The castle ruins are up a fairly short but steep trail that’s a slog in the heat. (But it seems right somehow to embrace discomfort in visiting a place where so much death occurred.)

The top of the hill (the ruins) is a very pleasant space of mowed grass, comprising two small, roughly circular knolls, each with a table and picnic benches. Across a gulley is a third open space surrounded by trees. The outlook from the highest knoll is incredible and very appropriate for a castle: up where you can see the enemy armies approaching from extremely far away. Below these knolls, on the other side of a stretch of trees, is a broader open space, the 二の丸,which I might guess means the “second circle/level.” The level below this leads down to the well, which is kind of a pit with some barbed wire around it.

As a manmade structure, this place is almost completely gone. There a few stones half buried, averaging a foot or less in diameter, with the tallest less than two feet high. There appears to be a very small shrine by one of the picnic benches, where someone had left a small fruit. (I wonder if this was the middle-aged man we met on the path, the only other person we saw in the park besides some docents. We truly had the place to ourselves, which is likely one advantage of coming in the heat in the off-season.)

One thing this trip has driven home to me is how the brutality of the Sengoku Period is evidenced in the lack of extant ruins. My friend, Toshio, told me that oldest castles we’re likely to see in Japan date to the early 1600s, which, of course, coincides with the advent of the Pax Tokugawa.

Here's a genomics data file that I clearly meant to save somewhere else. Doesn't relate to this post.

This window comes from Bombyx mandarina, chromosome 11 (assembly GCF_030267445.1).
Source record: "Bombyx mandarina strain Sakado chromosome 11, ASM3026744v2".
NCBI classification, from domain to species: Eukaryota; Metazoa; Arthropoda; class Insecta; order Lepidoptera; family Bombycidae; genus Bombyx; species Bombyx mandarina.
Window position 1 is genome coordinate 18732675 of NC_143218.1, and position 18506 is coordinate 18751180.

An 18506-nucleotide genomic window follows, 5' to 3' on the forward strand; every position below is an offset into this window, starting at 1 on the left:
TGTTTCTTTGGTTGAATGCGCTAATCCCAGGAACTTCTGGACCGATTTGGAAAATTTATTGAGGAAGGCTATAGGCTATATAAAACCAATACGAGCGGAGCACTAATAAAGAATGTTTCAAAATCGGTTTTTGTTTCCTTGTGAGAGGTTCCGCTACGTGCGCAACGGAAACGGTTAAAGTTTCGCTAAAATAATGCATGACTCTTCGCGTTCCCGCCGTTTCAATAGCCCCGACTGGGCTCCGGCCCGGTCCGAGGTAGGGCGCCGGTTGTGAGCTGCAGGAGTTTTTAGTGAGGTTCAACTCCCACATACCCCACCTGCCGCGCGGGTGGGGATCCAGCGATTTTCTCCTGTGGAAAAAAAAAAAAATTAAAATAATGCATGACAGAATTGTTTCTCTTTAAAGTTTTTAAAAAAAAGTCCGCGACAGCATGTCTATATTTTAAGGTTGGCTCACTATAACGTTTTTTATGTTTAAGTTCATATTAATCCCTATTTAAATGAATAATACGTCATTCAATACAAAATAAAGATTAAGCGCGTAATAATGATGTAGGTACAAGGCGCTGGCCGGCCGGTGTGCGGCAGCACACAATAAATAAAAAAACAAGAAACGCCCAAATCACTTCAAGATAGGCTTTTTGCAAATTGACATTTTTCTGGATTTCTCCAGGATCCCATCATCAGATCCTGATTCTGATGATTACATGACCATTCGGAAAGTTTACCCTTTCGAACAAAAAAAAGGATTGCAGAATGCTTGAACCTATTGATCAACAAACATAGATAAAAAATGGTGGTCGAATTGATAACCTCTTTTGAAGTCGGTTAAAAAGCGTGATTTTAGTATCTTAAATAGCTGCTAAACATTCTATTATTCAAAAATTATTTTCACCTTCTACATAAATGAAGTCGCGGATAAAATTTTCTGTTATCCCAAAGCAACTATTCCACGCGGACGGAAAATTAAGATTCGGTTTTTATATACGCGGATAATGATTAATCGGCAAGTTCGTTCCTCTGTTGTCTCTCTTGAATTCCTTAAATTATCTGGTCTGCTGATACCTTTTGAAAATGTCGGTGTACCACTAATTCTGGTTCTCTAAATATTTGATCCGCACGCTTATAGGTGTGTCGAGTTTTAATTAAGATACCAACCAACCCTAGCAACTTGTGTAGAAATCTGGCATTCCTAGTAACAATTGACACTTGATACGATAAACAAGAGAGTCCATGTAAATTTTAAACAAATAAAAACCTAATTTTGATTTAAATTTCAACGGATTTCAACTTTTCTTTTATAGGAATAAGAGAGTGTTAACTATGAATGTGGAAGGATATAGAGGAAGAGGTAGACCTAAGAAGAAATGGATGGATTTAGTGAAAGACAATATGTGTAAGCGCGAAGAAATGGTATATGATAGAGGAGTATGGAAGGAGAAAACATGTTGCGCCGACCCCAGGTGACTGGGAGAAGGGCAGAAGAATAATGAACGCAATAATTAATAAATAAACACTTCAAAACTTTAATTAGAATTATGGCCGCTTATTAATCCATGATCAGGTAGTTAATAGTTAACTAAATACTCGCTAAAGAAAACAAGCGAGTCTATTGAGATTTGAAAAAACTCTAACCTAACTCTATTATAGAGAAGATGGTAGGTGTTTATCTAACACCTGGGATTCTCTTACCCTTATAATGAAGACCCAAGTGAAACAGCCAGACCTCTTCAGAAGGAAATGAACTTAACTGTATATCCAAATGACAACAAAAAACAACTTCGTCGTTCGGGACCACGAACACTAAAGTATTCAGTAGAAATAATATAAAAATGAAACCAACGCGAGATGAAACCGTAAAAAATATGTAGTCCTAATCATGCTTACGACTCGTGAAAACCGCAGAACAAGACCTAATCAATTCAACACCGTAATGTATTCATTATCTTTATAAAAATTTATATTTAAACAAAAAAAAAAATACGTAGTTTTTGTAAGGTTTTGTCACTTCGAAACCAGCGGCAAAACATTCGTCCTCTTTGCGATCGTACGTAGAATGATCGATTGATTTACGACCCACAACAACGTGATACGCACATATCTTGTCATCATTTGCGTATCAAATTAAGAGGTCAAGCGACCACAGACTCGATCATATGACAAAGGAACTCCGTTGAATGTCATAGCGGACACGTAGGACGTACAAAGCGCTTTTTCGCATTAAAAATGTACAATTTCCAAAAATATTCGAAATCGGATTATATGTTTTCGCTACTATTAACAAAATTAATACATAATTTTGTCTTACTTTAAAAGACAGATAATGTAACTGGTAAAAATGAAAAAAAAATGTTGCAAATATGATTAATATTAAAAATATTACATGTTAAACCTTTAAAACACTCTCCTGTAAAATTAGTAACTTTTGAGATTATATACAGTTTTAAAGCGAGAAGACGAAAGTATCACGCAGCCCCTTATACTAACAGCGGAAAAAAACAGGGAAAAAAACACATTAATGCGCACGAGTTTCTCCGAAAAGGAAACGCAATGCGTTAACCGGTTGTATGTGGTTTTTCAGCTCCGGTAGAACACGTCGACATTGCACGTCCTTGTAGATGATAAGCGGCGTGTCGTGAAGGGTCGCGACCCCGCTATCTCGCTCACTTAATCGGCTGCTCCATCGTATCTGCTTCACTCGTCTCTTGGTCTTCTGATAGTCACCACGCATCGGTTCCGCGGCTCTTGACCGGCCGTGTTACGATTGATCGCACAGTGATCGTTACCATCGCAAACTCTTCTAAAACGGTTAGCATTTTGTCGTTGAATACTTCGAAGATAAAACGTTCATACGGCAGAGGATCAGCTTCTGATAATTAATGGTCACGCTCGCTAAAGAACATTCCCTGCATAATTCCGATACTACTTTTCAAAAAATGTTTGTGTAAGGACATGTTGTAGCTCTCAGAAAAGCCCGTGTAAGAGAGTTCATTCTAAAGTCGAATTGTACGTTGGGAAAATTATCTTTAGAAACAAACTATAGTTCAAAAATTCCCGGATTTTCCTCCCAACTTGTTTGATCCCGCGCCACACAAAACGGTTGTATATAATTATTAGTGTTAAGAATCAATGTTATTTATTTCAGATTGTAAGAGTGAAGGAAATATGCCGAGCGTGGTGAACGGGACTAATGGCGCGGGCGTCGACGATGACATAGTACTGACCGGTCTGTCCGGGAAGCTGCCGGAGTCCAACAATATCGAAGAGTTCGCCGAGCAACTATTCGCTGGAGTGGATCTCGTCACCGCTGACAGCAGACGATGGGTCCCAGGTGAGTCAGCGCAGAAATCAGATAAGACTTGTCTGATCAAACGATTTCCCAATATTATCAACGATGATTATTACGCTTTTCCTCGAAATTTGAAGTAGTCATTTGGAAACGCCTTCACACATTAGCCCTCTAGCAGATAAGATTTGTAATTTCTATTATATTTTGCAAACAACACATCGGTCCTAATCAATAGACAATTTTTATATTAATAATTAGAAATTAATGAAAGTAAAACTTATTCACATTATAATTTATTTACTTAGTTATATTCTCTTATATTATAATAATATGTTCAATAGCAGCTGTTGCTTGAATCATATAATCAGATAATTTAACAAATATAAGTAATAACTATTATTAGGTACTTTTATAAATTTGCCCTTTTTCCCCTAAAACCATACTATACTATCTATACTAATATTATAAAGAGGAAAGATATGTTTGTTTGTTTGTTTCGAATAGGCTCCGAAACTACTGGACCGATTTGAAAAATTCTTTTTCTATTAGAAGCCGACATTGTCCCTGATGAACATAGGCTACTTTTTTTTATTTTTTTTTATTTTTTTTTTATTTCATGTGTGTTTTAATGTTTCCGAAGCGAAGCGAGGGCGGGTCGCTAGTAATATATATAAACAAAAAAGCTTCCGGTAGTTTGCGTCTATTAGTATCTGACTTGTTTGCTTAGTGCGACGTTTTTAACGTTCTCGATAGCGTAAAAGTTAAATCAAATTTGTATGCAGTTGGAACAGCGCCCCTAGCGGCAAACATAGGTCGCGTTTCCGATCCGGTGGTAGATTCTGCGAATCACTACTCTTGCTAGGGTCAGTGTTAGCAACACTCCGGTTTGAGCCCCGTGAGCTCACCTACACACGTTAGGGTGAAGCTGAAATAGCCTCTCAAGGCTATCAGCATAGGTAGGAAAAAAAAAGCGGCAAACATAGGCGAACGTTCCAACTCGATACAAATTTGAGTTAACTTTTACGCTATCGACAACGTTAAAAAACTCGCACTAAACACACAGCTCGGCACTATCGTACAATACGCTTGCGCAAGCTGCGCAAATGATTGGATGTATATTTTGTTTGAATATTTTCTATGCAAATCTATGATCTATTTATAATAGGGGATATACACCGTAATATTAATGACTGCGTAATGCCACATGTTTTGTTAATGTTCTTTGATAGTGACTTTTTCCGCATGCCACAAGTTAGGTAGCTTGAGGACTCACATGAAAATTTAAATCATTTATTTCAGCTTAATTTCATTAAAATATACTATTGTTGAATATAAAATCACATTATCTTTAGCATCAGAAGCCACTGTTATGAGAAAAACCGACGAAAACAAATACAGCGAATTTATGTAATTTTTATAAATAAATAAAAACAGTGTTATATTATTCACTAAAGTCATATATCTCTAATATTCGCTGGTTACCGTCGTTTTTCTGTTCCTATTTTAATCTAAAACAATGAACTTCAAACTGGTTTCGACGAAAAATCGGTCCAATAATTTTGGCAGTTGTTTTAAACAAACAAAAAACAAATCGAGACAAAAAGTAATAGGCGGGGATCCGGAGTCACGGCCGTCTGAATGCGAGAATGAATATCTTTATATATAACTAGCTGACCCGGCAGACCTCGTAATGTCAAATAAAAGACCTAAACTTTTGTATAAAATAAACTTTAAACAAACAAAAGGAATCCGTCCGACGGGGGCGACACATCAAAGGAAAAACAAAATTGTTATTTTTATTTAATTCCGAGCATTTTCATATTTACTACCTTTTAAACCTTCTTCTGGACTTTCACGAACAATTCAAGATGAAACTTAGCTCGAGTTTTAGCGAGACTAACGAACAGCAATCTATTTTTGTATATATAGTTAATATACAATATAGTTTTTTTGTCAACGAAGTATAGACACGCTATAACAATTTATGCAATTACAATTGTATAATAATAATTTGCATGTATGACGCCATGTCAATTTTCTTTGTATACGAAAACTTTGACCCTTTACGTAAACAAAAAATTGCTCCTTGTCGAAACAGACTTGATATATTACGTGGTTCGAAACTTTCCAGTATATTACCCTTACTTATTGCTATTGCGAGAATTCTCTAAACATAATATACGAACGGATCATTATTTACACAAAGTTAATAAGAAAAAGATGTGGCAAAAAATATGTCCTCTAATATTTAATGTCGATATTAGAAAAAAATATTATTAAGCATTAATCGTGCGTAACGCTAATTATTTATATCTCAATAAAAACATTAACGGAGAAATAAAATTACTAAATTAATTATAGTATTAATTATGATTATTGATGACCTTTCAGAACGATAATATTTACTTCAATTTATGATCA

Another thing driven home, as I’ve mentioned elsewhere, is the smallness of the dimensions. Somehow from the photos I’d seen of the Samegao-jou ruins, I had the impression of an expansive place, like ruins I’d seen in Greece, for example. But this was small, a big house really. The three upper knolls are tiny spaces: a single picnic table takes up a good amount of space per knoll.

("Samegao" post and stones)

(Stone with writing)

(Top knoll with yours truly for scale)

(See your enemies coming from quite a long ways away.)

Thinky Thoughts

It must have been a terrible way to die, holed up in the last stronghold that might have provided a path to safety, having the outer walls burned down around you, realizing there is no hope for your followers or your family or yourself. (Wikpedia, by the way, informs me that Kagetora had four children, two boys and two girls. I don’t know if all but the eldest were still alive up to the Otate no Ran?)